Leap Forward




Just completed: the stories page for HOPE Internationals Leap Forward campaign website.

Following the metaphor of HOPE International helping the poor around the world leap forward, a world map was visualized. The countries HOPE works in were drawn on the map and green circles representing people helped by HOPE jump out and start leaping forward. The bottom of the screen features a selection of success stories that can be scrolled through and clicked to reveal the person’s story. Responsive implementation using jQuery and ProcessingJS and CSS3.

Visit the site at: http://leapfwd.us/stories.html


“Pathways out of Poverty” a photography exhibit for HOPE International featuring work from Jeremy Cowart


For two months HOPE International had the privilege to exhibit at Prince Street Café in Lancaster, PA. The exhibit tells the story of the work of HOPE, enabling entrepreneurs in the developing world to break the cycle of poverty. With small loans and some business training entrepreneurs are enabled to grow their business to a point where they can not only provide for themselves and their families, but often even give back to the community and create jobs or support those in their community who cannot make it on their own.

I had the privilege to curate this exhibit that features Jeremy Cowart, professional photographer and a long time HOPE supporter who travelled with HOPE to document the work with HOPE’s partner Esperanza International in the Dominican Republic and Haiti.

The exhibit was very successful in broadening HOPE International’s visibility in the local community.

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Non-Profit Website Navigation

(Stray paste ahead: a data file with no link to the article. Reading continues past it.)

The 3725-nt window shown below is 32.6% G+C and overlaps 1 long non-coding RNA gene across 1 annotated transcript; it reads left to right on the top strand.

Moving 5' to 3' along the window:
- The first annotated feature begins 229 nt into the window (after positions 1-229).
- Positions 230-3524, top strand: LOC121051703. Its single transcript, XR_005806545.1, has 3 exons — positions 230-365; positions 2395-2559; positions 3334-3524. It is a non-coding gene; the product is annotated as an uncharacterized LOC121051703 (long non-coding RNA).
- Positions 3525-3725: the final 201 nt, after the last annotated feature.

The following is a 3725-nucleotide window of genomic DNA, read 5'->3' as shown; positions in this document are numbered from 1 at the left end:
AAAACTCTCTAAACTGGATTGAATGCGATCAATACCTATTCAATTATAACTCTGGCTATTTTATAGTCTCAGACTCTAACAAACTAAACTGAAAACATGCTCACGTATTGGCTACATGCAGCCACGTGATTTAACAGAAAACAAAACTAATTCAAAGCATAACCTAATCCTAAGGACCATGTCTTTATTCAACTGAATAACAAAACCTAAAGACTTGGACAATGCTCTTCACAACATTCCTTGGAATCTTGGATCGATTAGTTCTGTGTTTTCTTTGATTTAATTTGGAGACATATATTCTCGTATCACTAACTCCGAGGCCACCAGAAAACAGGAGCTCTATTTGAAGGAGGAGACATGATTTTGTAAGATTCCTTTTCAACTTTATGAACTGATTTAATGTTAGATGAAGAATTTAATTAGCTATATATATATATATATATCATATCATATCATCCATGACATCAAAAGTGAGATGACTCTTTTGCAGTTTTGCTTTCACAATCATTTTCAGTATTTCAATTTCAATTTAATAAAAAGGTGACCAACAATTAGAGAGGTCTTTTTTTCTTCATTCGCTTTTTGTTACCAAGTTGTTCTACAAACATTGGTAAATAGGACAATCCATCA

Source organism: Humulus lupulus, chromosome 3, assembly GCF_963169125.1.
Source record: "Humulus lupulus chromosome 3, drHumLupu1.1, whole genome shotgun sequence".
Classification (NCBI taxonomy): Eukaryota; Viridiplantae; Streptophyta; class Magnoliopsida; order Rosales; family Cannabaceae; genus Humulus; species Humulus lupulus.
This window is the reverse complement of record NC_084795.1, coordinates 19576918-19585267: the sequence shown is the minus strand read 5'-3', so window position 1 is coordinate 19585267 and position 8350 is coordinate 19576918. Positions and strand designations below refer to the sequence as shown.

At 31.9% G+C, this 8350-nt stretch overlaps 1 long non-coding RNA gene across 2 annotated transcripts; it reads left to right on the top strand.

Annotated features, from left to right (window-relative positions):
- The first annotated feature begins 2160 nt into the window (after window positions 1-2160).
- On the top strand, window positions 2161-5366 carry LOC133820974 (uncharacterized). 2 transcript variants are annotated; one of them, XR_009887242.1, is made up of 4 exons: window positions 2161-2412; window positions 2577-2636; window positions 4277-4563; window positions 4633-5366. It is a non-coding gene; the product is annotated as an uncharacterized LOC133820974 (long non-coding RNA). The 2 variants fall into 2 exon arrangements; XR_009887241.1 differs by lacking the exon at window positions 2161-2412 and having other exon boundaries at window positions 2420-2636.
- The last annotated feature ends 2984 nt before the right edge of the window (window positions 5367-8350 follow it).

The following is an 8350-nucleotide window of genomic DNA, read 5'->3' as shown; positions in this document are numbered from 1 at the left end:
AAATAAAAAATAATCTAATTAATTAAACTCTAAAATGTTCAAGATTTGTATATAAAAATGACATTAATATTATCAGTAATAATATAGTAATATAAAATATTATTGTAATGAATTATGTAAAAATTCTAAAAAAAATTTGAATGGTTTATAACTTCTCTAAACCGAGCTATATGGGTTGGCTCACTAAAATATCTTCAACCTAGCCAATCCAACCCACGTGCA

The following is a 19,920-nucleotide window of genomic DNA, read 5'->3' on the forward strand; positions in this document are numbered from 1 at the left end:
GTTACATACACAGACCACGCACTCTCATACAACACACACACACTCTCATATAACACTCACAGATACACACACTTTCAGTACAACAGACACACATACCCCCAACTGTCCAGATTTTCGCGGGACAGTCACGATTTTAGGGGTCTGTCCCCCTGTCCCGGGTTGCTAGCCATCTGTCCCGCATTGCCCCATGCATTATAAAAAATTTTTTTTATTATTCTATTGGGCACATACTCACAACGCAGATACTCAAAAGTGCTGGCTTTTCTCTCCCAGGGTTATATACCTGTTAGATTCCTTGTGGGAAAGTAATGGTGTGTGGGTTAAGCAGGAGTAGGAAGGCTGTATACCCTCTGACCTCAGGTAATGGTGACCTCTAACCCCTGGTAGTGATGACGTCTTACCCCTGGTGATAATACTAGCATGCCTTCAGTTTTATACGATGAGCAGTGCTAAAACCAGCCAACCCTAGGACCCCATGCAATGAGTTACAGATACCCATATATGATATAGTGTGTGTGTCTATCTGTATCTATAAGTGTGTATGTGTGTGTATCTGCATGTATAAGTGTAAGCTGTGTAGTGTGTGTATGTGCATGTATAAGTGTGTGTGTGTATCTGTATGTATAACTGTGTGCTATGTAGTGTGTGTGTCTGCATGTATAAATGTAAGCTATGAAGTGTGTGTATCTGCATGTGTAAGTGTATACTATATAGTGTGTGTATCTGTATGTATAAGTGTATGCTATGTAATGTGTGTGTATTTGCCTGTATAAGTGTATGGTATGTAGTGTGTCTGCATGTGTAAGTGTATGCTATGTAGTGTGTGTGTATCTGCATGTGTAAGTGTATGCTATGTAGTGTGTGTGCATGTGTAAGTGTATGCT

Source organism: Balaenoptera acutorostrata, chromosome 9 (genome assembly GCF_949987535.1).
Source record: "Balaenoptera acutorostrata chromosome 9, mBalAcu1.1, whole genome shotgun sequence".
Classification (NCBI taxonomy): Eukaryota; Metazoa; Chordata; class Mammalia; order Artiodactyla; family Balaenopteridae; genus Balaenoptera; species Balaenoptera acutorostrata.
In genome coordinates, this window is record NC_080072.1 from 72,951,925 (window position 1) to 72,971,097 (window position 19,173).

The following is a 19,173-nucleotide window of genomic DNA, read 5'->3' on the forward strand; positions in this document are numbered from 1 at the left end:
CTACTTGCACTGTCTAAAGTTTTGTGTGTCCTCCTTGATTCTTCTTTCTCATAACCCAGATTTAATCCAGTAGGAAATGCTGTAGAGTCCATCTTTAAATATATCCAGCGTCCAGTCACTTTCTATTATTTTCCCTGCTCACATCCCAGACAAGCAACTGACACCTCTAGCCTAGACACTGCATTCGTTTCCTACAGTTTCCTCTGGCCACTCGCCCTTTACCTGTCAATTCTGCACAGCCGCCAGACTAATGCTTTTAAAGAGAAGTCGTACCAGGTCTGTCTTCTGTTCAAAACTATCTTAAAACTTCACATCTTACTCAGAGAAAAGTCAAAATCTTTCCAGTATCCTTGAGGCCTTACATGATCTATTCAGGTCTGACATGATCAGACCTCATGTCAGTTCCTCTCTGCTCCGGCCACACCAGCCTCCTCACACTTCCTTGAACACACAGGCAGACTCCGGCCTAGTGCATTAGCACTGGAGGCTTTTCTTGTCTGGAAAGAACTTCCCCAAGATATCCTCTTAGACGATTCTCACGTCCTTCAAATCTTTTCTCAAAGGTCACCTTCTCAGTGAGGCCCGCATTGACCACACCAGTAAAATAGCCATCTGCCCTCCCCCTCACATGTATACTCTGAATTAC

We find our way around websites mostly through the main navigation. The categories you choose are key in guiding visitors to the content they are looking for and the content you want to promote the most.

A comparison of website navigation of the 48 top rated relief charities in the US by the American Institute of Philanthropy at http://www.charitywatch.org/toprated.html#intrelief plus a few select examples (Invisible Children, Charity Water, Compassion, World Vision) resulted in the following findings:


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This shows the popularity of main navigation categories on charity websites. 90% of surveyed charity websites have an “About Us” category in their main navigation. This refers to a category type and does not show the exact wording. It also does not include prominent secondary navigation items or links and buttons on the homepage (Most websites have a prominent donate button on the homepage but some don’t have a navigation category for donations).



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This graph shows the most common positioning of the respective categories in the navigation. “About Us” in the majority of cases is the first navigation category.


A standard navigation with the most common categories would have the following order:

About Us | Our Work | Where we work| Get involved | Donate | Learn more | News/Media

With varying lengths of navigations the donation category often times is at the end, so another standardized navigation could look like this: